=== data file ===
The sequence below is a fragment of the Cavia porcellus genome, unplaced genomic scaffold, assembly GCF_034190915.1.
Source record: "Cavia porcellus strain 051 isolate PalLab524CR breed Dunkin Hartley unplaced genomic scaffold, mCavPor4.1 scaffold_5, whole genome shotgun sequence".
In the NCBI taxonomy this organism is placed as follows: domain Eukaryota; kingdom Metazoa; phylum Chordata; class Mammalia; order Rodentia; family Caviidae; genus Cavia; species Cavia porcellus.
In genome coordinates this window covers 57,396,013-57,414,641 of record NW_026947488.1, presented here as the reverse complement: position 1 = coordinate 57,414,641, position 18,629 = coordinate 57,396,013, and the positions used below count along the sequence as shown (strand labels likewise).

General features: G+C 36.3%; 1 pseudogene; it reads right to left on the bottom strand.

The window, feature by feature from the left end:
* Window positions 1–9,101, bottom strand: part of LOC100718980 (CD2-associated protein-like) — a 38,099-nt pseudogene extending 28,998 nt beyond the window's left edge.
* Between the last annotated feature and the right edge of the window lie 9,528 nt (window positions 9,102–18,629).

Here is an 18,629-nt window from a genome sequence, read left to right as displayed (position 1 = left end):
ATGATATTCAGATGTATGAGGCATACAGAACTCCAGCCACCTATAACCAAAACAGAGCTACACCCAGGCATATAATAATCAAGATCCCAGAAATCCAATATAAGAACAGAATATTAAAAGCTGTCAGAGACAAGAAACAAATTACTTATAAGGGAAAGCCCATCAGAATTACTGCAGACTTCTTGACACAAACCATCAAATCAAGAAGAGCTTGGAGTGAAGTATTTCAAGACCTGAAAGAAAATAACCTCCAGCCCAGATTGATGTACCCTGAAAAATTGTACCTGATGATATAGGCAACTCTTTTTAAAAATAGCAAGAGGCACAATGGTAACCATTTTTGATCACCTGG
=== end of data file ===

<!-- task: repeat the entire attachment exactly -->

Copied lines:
The sequence below is a fragment of the Cavia porcellus genome, unplaced genomic scaffold, assembly GCF_034190915.1.
Source record: "Cavia porcellus strain 051 isolate PalLab524CR breed Dunkin Hartley unplaced genomic scaffold, mCavPor4.1 scaffold_5, whole genome shotgun sequence".
In the NCBI taxonomy this organism is placed as follows: domain Eukaryota; kingdom Metazoa; phylum Chordata; class Mammalia; order Rodentia; family Caviidae; genus Cavia; species Cavia porcellus.
In genome coordinates this window covers 57,396,013-57,414,641 of record NW_026947488.1, presented here as the reverse complement: position 1 = coordinate 57,414,641, position 18,629 = coordinate 57,396,013, and the positions used below count along the sequence as shown (strand labels likewise).

General features: G+C 36.3%; 1 pseudogene; it reads right to left on the bottom strand.

The window, feature by feature from the left end:
* Window positions 1–9,101, bottom strand: part of LOC100718980 (CD2-associated protein-like) — a 38,099-nt pseudogene extending 28,998 nt beyond the window's left edge.
* Between the last annotated feature and the right edge of the window lie 9,528 nt (window positions 9,102–18,629).

Here is an 18,629-nt window from a genome sequence, read left to right as displayed (position 1 = left end):
ATGATATTCAGATGTATGAGGCATACAGAACTCCAGCCACCTATAACCAAAACAGAGCTACACCCAGGCATATAATAATCAAGATCCCAGAAATCCAATATAAGAACAGAATATTAAAAGCTGTCAGAGACAAGAAACAAATTACTTATAAGGGAAAGCCCATCAGAATTACTGCAGACTTCTTGACACAAACCATCAAATCAAGAAGAGCTTGGAGTGAAGTATTTCAAGACCTGAAAGAAAATAACCTCCAGCCCAGATTGATGTACCCTGAAAAATTGTACCTGATGATATAGGCAACTCTTTTTAAAAATAGCAAGAGGCACAATGGTAACCATTTTTGATCACCTGG